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Of God and Leprecauns

  1. May 22, 2003 #1
    Believing in a God and believing in medusa are totally different matters.

    God is an logical extension, hypothesis, of what exist in reality. Just like hypothesizing that the there were other lands to be discovered; thus the discovery of America and other continents. The question is whether we humans, as a function of time, have more to discover. Of course, God is an ultimate hypothesis of reality rather than a discreet hypothesis. It is kind of like hypothesizing the existence of aliens; from the existence of other planets. Except that the existence of God can only be "proved" through an afterlife; all others can be "proved" in this life. Nothing can be proved in this life, only established by our free will.

    Being logical can have several connotations. You can be absolutely logical; if you consider yourself a mathmatician and only a mathmatician you can base matters on whether they can be absolutely proved through mathmatical reasoning; of course this would be only an "inherent" proof (it is intrinsically reasonable; intrinsically it seems to provide an absolute proof). Of course the mathmatician would be wrong because he is ultimately human being and not a mathmatician. However, even a "mathmatically minded human being" will have to consider the fact that we are beings of facultative logic. It is more "irrational" to persist in trying to prove that God exist. Irrational meaning a non-rational, endless, stubborn and personal pursuit. We can only make a rational hypothesis on this matter of whether God exist or not. Of course it would be better to consider several facets of reality before one decides. Atheism is purely a personal.......belief. A methodological, facultative philosophy. And thus it is an emotionally based philosophy. All beliefs are personal; thus the reason for us discussing it here, we believe as a means to an end. I apologize if my english was difficult to understand.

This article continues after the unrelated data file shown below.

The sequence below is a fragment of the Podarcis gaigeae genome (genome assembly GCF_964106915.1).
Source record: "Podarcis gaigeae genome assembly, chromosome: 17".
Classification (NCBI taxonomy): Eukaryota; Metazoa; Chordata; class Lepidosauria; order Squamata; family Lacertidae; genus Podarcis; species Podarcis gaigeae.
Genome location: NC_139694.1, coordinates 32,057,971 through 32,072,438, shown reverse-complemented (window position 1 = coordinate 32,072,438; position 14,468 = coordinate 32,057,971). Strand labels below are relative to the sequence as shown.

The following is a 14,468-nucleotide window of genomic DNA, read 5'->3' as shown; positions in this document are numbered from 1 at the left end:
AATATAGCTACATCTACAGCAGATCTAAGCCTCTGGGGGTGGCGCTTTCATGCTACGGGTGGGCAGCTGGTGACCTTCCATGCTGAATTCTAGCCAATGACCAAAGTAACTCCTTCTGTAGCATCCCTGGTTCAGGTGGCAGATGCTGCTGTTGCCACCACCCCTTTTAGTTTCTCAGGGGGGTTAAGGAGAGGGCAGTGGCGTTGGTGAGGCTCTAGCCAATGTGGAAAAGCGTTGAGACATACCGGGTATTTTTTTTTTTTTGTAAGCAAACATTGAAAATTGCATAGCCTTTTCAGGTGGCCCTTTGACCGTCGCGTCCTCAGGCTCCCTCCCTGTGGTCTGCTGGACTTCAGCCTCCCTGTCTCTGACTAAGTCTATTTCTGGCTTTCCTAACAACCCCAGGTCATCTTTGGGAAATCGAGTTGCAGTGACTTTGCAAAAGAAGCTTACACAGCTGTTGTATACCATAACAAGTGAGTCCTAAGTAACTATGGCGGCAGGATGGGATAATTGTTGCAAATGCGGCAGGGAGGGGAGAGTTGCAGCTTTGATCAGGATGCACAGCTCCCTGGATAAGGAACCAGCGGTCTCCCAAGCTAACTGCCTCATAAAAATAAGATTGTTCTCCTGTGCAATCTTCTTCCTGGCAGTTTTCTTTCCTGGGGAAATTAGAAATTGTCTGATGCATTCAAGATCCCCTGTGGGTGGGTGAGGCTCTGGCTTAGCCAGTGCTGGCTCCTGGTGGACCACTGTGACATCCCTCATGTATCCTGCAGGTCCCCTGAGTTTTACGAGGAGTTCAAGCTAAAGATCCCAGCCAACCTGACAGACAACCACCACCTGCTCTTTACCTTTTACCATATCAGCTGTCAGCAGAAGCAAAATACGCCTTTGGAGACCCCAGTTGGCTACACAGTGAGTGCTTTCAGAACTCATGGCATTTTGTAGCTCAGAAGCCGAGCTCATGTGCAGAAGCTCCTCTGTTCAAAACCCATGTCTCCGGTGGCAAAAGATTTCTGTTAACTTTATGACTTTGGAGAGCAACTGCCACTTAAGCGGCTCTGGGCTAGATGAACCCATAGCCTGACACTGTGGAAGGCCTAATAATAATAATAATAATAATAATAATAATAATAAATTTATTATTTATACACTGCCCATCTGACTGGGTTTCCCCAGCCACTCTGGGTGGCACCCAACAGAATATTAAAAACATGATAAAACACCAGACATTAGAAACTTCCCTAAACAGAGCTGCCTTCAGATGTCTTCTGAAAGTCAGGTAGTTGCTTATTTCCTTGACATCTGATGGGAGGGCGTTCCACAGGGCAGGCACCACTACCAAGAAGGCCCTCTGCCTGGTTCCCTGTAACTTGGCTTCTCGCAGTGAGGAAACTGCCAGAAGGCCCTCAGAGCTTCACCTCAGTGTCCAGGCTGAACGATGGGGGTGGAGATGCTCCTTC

2. jcsd
  3. May 22, 2003 #2


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    We shall see... Actually, flaw there. Medusa was part of Greco-Roman mythology. Myths form a large part of their religion. Hence in this particular case the belief in that God (or Gods) neccessitates the belief in Medusa.

    Reasonable people differ in what is reasonable. The fact remains that we don't actually know was exists in reality. A matter of existence is that we each receive a limited view of the world, from which we have no right to regard as superior to everyone else. While you say that God exist as a logical extrapolation, the existence of different scenarios means that God is not required. In the same way, a believer in mystical beings may have seen a different view from you, and hence made a logical extrapolation of what he feels is reasonable. The overwhelming weight of people disagreeing suggests on balance that he is misguided, but we can't make that judgement absolute. In this way, the only difference, IMHO, between religion and whatever is that more people believe in God.

    Can it? Let me be deeply pedantic. What if the God you see in the afterlife is merely an illusion - that on death, you merely dream of what does not really exist. Just as we are prone to illusion today, we may be once we die. Santa Claus can be proven too if he visits you after you die. That makes no difference.

    Wha..? How do you say that a methodological and facultative philosophy is thus an emotionally based philosophy? Hmm...

    My definitions are:
    Atheism: lack of belief in God.
    Anti-theism: belief in the lack of God.
    Agnosticism: belief in the lack of evidence, or personal lack of exposure to evidence for or against God.

    While antitheism (and maybe absolute agnosticism) are belief systems, I don't think atheism is. Then again, my definitions have been fuzzy in the past, so check up on them...

    The whole point behind the comparision to Santa etc is not to denegrate religion by parody (though sometimes that is done), but to demonstrate the futility of making a choice in terms of specific religions. How can you justify that you believe in x, while you reject y complete out of hand, when the believers of y do the same to x?
    Last edited: May 22, 2003
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